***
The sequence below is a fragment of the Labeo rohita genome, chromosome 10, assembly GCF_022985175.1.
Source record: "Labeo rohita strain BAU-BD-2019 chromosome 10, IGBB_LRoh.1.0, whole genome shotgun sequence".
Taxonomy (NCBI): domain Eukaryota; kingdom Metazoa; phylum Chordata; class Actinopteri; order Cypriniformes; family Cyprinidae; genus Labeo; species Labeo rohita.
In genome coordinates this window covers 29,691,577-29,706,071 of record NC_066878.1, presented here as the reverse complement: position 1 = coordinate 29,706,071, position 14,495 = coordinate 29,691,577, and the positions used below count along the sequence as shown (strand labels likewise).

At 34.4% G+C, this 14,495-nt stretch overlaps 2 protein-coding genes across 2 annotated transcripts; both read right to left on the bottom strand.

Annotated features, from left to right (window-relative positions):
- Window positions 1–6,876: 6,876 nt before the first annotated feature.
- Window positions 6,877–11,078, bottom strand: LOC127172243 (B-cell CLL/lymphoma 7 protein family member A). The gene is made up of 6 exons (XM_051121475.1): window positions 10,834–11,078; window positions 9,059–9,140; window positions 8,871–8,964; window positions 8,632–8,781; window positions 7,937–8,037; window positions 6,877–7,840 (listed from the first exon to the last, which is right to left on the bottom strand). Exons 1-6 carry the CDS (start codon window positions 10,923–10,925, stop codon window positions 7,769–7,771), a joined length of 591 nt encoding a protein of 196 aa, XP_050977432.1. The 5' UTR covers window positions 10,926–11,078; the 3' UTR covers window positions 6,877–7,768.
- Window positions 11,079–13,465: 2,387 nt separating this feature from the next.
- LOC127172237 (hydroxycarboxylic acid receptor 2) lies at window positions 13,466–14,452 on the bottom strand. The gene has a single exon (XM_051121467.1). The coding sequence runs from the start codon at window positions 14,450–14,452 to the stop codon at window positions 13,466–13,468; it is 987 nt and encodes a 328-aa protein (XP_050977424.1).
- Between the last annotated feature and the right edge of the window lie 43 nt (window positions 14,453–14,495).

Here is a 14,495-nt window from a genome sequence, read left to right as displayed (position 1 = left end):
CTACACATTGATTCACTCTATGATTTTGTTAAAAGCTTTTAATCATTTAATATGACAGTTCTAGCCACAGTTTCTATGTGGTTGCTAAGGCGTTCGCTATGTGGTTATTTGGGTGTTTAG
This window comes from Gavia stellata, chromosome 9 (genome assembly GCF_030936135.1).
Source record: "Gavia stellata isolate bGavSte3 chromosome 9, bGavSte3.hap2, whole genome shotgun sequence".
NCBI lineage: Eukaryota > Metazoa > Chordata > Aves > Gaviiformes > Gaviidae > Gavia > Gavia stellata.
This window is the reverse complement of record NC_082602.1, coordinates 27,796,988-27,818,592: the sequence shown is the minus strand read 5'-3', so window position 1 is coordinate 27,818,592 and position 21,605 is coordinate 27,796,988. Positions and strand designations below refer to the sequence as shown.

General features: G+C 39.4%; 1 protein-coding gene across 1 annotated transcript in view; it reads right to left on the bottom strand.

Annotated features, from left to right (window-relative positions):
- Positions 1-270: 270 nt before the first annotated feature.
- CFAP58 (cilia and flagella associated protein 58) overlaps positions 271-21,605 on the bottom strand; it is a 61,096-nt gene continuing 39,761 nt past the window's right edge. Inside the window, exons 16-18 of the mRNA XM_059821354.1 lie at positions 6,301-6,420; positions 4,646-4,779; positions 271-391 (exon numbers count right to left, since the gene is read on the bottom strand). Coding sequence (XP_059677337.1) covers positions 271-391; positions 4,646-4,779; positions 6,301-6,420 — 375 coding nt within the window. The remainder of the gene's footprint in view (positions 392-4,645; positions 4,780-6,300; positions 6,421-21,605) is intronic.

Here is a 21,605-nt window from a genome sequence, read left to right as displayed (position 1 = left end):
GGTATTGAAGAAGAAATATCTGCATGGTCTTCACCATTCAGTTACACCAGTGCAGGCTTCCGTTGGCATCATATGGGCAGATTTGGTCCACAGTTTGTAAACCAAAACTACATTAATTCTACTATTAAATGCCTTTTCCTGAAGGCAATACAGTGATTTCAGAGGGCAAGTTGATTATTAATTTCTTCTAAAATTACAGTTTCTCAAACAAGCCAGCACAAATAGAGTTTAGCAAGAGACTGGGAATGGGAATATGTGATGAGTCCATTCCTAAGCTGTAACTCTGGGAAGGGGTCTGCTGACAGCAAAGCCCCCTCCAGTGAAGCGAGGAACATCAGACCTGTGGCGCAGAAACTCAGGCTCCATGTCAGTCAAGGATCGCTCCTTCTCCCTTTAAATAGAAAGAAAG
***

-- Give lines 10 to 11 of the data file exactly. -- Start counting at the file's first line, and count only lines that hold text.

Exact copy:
- LOC127172237 (hydroxycarboxylic acid receptor 2) lies at window positions 13,466–14,452 on the bottom strand. The gene has a single exon (XM_051121467.1). The coding sequence runs from the start codon at window positions 14,450–14,452 to the stop codon at window positions 13,466–13,468; it is 987 nt and encodes a 328-aa protein (XP_050977424.1).
- Between the last annotated feature and the right edge of the window lie 43 nt (window positions 14,453–14,495).